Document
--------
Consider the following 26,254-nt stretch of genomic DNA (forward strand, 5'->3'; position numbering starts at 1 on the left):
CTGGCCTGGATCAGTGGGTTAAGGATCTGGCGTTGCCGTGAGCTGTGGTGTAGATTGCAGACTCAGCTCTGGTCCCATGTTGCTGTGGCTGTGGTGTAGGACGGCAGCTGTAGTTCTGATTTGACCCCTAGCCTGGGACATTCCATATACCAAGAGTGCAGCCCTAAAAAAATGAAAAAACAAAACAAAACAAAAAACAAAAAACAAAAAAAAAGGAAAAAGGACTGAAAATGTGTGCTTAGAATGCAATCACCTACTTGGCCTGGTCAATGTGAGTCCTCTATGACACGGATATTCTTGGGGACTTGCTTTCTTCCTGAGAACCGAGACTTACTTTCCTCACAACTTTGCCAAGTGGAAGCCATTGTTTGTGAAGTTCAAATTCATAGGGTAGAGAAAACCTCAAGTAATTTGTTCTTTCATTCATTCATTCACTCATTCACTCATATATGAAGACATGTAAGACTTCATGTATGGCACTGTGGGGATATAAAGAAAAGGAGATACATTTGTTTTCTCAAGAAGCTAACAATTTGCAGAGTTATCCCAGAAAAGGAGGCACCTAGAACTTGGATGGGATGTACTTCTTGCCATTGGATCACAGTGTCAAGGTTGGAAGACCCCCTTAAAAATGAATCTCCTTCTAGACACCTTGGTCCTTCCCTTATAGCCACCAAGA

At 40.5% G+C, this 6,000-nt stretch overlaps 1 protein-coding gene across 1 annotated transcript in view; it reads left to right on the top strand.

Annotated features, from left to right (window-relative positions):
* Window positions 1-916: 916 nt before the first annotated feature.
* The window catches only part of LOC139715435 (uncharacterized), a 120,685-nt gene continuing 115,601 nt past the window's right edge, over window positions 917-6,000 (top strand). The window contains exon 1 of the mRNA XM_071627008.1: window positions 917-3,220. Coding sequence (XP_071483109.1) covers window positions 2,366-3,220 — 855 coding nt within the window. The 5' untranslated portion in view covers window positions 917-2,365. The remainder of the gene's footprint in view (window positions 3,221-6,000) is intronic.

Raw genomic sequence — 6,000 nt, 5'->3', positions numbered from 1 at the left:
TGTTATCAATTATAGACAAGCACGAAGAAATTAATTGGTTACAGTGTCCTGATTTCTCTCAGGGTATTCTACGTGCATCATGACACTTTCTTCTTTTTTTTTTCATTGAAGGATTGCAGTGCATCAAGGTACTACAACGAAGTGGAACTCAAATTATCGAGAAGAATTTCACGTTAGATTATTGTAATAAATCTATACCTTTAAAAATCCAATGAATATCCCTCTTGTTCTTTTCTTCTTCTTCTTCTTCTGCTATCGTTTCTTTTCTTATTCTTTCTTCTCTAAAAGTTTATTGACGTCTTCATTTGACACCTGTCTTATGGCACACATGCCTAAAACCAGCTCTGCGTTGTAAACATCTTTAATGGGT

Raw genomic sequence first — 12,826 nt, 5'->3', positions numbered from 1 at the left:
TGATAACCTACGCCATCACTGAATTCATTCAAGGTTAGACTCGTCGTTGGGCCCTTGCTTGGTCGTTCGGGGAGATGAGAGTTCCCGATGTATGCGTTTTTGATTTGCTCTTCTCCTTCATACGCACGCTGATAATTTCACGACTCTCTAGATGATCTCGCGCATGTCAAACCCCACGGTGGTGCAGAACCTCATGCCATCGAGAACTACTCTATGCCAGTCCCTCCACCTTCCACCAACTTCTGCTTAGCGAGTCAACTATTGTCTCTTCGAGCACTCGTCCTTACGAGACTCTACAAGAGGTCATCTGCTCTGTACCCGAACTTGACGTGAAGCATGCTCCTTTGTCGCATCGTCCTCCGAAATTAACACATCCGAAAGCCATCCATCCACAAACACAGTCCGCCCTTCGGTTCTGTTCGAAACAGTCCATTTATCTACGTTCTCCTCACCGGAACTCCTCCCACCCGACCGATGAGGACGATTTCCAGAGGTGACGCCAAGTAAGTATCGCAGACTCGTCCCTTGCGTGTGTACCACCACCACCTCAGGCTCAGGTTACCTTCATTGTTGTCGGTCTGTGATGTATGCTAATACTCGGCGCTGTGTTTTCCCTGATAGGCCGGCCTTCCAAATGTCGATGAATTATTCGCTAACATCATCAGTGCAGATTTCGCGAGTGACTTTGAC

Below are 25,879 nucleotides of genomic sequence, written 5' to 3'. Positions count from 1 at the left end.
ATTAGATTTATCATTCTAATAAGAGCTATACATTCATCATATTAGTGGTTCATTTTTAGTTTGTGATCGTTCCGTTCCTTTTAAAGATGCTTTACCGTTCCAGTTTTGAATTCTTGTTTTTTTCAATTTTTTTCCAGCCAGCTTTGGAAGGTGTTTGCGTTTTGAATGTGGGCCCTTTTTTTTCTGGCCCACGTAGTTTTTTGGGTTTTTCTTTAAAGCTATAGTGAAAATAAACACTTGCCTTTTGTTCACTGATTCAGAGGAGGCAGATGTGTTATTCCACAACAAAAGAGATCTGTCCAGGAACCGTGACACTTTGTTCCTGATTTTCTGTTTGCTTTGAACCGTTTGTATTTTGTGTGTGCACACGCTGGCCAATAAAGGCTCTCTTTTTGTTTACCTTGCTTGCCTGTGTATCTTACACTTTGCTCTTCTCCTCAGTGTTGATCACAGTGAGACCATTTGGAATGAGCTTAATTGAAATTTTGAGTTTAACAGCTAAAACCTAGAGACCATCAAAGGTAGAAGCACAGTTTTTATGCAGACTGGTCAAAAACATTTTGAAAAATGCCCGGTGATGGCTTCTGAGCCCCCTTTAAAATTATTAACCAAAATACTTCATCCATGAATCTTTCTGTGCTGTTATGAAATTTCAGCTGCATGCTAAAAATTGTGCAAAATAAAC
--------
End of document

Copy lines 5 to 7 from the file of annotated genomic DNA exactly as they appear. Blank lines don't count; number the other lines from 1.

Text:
* Window positions 1-916: 916 nt before the first annotated feature.
* The window catches only part of LOC139715435 (uncharacterized), a 120,685-nt gene continuing 115,601 nt past the window's right edge, over window positions 917-6,000 (top strand). The window contains exon 1 of the mRNA XM_071627008.1: window positions 917-3,220. Coding sequence (XP_071483109.1) covers window positions 2,366-3,220 — 855 coding nt within the window. The 5' untranslated portion in view covers window positions 917-2,365. The remainder of the gene's footprint in view (window positions 3,221-6,000) is intronic.

Raw genomic sequence — 6,000 nt, 5'->3', positions numbered from 1 at the left: